Editorial: Hunt for Bin Laden


Saturday  March 6, 2004

Arab News Editorial

APPARENTLY credible reports from Afghanistan say that Pakistani troops came close to catching Osama Bin Laden during their recent border sweep. Afghan and US special forces are now said to have refocused their attention around the Tora Bora cave complex from which it is thought that Bin Laden was driven along with Mulla Omar in the final stages of the Taleban’s overthrow.

No information emerging from this shadowy contest of bluff and counterbluff can be taken at face value. The hunters may want the Al-Qaeda chief to believe they are hunting him around Tora Bora so that he will perhaps betray his suspected position elsewhere. But regardless of the veracity of the latest intelligence, it serves to concentrate our attention on the day when Bin Laden is finally run to ground.

There was a time when it seemed that Saddam Hussein and his two sons had disappeared into thin air and were freely conducting the deadly terrorist campaign against the occupying forces and Iraqis working with them. Then last July Uday and Qusay Hussein were killed in a gunbattle at their Mosul hideout. Five months later their father was found in a hole in the ground at a farm outside the family’s hometown of Tikrit. The Iraqi’s nightmare return of an invincible Saddam had ended.

It is possible that Bin Laden is no less cut off and powerless than was the Iraqi dictator. But there are lessons to be learned from Saddam’s capture. In the hours following his discovery, the US forces dared to hope that the violence in Iraq would now peter out. It did not. In response to Saddam’s capture, the killers redoubled their attacks.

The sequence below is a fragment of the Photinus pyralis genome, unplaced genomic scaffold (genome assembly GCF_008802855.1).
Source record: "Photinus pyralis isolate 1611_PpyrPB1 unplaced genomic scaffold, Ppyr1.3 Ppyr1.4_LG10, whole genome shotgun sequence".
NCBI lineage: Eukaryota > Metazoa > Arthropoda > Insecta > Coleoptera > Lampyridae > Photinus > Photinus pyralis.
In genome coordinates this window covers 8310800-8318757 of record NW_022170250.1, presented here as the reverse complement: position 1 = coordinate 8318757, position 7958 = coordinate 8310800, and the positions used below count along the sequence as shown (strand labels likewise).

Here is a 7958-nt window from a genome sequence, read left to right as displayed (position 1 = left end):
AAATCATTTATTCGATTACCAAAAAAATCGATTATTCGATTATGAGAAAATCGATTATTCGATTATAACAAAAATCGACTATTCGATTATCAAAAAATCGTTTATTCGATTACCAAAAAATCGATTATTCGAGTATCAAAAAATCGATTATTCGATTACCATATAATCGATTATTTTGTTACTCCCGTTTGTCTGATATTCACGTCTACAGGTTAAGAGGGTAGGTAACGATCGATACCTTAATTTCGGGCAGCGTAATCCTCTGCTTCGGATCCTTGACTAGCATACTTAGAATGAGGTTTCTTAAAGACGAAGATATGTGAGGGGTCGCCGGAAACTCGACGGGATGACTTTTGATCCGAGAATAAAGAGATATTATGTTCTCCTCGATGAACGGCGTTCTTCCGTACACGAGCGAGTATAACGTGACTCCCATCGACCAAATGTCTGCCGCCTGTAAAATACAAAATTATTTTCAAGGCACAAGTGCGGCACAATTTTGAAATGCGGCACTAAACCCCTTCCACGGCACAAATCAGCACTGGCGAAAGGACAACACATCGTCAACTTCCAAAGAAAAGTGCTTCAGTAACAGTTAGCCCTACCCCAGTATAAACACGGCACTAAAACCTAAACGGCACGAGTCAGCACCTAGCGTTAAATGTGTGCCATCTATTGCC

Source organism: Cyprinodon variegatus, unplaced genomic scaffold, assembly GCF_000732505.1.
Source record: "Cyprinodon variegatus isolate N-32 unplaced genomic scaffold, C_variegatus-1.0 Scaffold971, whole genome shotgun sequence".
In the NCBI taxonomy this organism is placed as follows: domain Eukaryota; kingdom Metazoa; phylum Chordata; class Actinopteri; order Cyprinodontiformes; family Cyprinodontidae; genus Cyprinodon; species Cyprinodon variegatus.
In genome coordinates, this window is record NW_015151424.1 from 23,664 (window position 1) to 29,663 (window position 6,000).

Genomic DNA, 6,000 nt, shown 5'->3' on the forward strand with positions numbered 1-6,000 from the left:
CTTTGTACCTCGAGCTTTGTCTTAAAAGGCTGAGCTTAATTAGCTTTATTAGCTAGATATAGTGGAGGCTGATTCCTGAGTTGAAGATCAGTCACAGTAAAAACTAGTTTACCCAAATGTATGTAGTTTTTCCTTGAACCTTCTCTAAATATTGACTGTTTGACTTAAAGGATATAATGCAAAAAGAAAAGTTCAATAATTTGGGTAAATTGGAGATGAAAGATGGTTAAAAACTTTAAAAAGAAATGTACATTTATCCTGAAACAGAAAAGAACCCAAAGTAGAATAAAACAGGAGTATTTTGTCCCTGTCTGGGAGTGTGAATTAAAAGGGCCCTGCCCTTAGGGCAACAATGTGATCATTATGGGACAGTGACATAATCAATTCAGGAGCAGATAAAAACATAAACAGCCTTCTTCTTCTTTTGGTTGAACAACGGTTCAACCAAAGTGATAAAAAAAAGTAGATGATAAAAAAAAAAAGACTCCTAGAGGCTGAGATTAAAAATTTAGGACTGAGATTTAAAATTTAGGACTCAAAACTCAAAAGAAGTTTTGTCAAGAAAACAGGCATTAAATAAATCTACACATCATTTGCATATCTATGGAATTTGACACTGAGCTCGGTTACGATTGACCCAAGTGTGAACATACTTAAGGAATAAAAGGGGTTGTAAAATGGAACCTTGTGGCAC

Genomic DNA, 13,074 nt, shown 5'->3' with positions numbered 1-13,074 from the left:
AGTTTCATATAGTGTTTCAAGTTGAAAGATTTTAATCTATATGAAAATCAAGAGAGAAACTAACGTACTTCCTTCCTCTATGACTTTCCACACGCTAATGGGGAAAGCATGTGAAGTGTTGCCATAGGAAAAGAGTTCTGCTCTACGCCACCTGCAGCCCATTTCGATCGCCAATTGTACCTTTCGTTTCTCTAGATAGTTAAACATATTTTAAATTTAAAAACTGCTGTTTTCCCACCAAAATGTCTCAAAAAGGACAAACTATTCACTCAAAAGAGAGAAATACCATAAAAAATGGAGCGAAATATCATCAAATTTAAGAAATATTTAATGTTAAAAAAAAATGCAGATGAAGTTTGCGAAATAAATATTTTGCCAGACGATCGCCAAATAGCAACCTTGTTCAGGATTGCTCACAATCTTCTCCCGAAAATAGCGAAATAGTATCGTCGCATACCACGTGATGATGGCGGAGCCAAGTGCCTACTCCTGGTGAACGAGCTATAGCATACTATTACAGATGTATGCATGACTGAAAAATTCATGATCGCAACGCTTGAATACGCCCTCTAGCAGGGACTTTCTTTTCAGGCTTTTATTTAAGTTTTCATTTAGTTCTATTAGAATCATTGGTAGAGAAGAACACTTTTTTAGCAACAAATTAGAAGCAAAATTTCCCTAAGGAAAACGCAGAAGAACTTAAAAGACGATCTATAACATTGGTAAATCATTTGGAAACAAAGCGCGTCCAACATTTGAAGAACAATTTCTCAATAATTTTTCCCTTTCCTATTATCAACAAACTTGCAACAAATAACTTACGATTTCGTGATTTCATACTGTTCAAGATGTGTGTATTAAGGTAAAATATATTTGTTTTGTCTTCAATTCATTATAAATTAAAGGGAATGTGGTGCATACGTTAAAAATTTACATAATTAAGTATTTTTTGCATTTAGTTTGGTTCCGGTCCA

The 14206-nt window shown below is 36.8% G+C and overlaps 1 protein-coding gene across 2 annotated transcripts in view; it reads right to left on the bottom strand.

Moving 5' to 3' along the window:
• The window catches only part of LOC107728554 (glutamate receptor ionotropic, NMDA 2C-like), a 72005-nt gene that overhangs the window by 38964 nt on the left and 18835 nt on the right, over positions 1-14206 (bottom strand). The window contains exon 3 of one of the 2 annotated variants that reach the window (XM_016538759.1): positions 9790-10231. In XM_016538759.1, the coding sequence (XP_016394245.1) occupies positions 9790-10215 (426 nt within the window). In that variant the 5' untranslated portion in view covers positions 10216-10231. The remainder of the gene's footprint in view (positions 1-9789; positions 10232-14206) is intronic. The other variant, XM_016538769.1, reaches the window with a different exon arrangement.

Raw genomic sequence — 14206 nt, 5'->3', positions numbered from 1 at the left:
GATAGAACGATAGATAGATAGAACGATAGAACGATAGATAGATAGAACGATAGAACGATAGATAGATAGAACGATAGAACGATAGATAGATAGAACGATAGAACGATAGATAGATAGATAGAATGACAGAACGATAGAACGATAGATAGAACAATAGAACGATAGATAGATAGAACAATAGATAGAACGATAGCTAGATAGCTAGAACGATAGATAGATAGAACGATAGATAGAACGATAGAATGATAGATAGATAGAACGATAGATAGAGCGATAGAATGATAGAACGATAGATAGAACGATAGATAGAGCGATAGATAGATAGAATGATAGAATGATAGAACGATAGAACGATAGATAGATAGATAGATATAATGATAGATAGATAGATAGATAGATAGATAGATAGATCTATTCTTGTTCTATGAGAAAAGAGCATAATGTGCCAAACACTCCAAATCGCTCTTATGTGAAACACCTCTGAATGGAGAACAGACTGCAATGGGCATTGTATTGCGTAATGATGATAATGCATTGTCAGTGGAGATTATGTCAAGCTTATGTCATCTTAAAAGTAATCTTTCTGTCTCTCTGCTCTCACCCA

Thus it must be accepted that the capture or slaying of Bin Laden will also have no immediate effect on the destructive campaign of Al-Qaeda. The organization he created has already demonstrated its ability to function without the central command structure that existed in the Taleban’s Afghanistan and planned the Sept. 11 attacks. Free or in prison, dead or alive, Bin Laden will remain a potent force for the fanatics who have subscribed to his creed of hate and violence.

The search for him is therefore not simply the hunt for a criminal. Once that hunt is ended, there will be a great deal more work to be done to root out the rest of the Al-Qaeda networks around the globe. This is not to say that when Bin Laden’s terrorist career is ended, there will not be despair among his supporters. But in Al-Qaeda, Bin Laden unleashed a merciless bigotry and fanaticism which, in the short term at least, will probably cause its members to redouble their attacks. But in the long run the “war against terror” is one that the terrorists cannot hope to win.


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